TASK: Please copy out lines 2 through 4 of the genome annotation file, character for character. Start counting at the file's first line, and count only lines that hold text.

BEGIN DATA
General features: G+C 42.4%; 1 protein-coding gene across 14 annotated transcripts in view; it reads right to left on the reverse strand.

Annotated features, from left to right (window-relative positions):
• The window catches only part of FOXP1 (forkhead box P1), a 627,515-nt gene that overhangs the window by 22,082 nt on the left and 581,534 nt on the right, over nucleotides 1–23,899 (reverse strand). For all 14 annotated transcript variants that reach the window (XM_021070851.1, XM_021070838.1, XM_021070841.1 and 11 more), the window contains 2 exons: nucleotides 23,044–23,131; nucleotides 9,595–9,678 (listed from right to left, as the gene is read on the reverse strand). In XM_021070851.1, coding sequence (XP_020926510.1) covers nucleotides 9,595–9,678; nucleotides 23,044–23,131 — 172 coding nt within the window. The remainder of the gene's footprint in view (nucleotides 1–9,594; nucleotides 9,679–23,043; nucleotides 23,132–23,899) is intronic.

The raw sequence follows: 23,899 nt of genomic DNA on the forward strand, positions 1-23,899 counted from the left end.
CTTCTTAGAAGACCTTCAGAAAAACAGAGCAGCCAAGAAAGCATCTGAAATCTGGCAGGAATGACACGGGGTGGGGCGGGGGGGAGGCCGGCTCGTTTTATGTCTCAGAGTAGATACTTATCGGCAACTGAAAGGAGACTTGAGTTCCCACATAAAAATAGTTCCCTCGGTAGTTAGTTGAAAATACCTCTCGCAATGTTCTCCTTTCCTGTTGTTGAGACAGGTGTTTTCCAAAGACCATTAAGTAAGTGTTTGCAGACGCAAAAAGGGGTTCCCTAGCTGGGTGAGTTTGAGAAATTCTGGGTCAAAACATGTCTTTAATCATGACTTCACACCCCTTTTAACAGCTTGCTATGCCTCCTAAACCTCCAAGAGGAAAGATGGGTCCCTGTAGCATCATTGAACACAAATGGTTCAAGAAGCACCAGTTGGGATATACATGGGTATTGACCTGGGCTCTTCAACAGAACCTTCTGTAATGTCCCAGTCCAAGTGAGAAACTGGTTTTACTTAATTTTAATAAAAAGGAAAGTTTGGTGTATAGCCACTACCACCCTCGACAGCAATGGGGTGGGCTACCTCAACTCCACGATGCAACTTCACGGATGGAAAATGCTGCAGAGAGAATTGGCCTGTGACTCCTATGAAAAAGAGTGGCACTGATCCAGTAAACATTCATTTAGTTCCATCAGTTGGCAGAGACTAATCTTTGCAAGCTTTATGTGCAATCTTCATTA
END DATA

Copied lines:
Annotated features, from left to right (window-relative positions):
• The window catches only part of FOXP1 (forkhead box P1), a 627,515-nt gene that overhangs the window by 22,082 nt on the left and 581,534 nt on the right, over nucleotides 1–23,899 (reverse strand). For all 14 annotated transcript variants that reach the window (XM_021070851.1, XM_021070838.1, XM_021070841.1 and 11 more), the window contains 2 exons: nucleotides 23,044–23,131; nucleotides 9,595–9,678 (listed from right to left, as the gene is read on the reverse strand). In XM_021070851.1, coding sequence (XP_020926510.1) covers nucleotides 9,595–9,678; nucleotides 23,044–23,131 — 172 coding nt within the window. The remainder of the gene's footprint in view (nucleotides 1–9,594; nucleotides 9,679–23,043; nucleotides 23,132–23,899) is intronic.

The raw sequence follows: 23,899 nt of genomic DNA on the forward strand, positions 1-23,899 counted from the left end.